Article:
This is the oldest version I could find so the words differ from the song you may know.


...Fath'r and I went down to camp,
A-long with Captain Good'in,
And there we saw the men and boys
as thick as hasty puddin'.

CHORUS:
Yankee Doodle keep it up,
Yankee Doodle dandy,
Mind the music and the step,
And with the girls be handy.

And there we see a athousand men,
As rich as squire Da-vid;
And what they wanted ev-'ry day,
I wish it could be sav-ed.

REPEAT CHORUS
And there was Captain Washington
Up-on a slapping stallion,
A-giving orders to his men,
I guess there was a million.

REPEAT CHORUS
And then the feathers on his hat,
They look'd so very fine, ah!
I wanted peskily to get
To give to my Jemima.

REPEAT CHORUS
And there I see a swarming gun,
Large as a log of maple,
Upon a mighty little cart;
A load for father's cattle.

REPEAT CHORUS
And every time they fired it off,
It took a horn of power;
It made a noise like father's gun
Only a nation louder.

REPEAT CHORUS
And there I see a little keg,
Its head all made of leather,
They knocked upon't with little sticks.
To call the folks together.

REPEAT CHORUS
And Cap'n Davis had a gun,
He kind o'clapt his hand on't
And stuck a crooked stabbing iron
Upon the litte end on't.

REPEAT CHORUS
The troopers, too, would gallop up
And fire right in our faces;
It scared me almost half to death
To see them run such races.

REPEAT CHORUS
It scared me so I hooked it off,
Not stopped, as I remember,
Nor turned about till I got home,
Locked up in mother's chamber.

REPEAT CHORUS


Conflict with England led to the American Revolution. The "shared experiences" had brought the colonists together and American culture had emerged. The relationship between England and the colonies began to deteriorate rapidly after 1763 and the French and Indian War.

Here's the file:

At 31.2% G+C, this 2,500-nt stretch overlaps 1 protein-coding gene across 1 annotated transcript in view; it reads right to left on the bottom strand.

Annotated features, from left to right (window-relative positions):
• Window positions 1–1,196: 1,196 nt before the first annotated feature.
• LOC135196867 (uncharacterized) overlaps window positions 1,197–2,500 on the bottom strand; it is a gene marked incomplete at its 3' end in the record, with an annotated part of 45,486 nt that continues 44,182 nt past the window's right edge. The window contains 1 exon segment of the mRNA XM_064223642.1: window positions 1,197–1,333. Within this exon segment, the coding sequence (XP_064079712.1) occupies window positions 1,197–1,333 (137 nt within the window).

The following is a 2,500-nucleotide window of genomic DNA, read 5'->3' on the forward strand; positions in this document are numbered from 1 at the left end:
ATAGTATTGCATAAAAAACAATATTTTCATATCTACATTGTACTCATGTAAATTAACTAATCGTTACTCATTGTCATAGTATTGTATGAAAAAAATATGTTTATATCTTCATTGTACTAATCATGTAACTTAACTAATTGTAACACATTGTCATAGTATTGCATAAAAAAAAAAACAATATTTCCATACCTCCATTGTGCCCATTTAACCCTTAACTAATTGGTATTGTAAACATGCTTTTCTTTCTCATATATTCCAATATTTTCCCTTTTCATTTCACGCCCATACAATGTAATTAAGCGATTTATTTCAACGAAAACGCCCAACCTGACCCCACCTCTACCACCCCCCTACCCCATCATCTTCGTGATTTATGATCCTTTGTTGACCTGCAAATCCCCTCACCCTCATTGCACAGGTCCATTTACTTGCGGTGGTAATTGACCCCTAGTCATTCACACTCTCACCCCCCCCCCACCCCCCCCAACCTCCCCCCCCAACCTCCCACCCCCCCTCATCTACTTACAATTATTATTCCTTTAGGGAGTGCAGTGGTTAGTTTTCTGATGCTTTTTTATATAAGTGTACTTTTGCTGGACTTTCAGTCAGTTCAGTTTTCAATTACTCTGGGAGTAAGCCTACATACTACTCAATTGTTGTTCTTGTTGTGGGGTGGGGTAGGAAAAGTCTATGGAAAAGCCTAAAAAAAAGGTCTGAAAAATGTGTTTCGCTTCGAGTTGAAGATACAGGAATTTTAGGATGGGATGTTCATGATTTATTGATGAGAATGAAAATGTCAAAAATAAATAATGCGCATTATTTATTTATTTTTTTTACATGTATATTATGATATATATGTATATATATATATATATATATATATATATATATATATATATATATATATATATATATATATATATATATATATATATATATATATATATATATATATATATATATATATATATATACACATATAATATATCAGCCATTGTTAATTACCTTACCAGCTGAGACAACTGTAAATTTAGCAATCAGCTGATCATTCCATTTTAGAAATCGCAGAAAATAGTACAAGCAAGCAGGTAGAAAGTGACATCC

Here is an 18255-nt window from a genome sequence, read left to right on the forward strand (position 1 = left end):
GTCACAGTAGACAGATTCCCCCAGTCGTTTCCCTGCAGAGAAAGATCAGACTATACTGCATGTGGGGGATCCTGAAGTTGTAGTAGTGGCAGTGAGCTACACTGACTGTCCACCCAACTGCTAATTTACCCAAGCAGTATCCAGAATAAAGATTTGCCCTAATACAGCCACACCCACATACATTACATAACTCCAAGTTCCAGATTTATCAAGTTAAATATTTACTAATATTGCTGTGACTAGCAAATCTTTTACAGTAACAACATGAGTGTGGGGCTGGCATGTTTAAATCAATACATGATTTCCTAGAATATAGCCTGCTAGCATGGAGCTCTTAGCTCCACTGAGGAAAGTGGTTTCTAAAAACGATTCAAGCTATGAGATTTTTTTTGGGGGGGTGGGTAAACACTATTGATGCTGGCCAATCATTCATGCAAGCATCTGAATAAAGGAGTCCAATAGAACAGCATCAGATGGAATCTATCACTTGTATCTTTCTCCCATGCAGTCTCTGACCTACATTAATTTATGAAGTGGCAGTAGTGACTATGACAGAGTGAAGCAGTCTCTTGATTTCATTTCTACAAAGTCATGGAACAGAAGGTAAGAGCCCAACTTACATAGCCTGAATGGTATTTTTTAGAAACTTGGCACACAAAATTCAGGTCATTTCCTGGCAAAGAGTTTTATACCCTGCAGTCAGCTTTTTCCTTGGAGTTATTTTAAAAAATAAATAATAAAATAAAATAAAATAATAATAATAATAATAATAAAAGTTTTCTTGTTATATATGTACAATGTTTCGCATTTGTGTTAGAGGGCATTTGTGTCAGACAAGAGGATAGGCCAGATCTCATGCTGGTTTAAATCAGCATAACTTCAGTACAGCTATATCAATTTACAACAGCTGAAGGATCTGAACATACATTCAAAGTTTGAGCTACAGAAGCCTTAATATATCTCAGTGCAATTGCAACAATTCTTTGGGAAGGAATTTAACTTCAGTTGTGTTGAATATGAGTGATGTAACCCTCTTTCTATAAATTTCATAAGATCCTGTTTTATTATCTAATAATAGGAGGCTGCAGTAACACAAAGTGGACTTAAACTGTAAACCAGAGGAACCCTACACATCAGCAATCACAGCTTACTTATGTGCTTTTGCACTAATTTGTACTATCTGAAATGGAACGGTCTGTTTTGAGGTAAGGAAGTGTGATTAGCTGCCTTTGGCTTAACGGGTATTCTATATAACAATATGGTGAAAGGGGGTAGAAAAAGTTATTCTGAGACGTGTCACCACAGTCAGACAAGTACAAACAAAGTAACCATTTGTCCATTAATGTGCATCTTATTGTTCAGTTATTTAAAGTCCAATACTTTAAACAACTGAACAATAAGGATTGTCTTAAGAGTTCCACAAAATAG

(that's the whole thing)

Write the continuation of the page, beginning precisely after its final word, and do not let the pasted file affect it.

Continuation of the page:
England issued the Proclamation of 1763 that ordered colonists not to settle in the Ohio River Valley region that had been won in the war. England wanted to keep settlers out to keep them from fighting with American Indians due to the increasing trade with Indians. The English government also wanted to keep the colonists near to the coast where it was easier to control them. At the same time, the British established a permanent army of 10,000 troops in the colonies. Americans began to question what rights they had. They were used to England leaving them along. The map below shows the Proclamation of 1763 line that was supposed to limit American settlement.

Other issues added to the conflict. Americans disliked "mercantilism," an economic system in which colonies exist to benefit the mother country. That meant England had the ultimate authority and could restrict trade so England benefited and colonists could not compete with them. As early as 1651, England had tried to regulate trade with the Navigation Act. This required the colonists to conduct trade on English colonial ships. Crews had to be least 1/2 English or colonial. In addition, legislation stipulated what goods colonists could trade or so-call "enumerated products." Colonist could only trade certain goods with England including tobacco, sugar, indigo, cotton, and rice. England also required all products pass through England before going elsewhere so they could be taxed. England also prohibited colonists from manufacturing some items made in England such as wool, felt hats, and iron. As a result England prospered and London became the largest city in western Europe.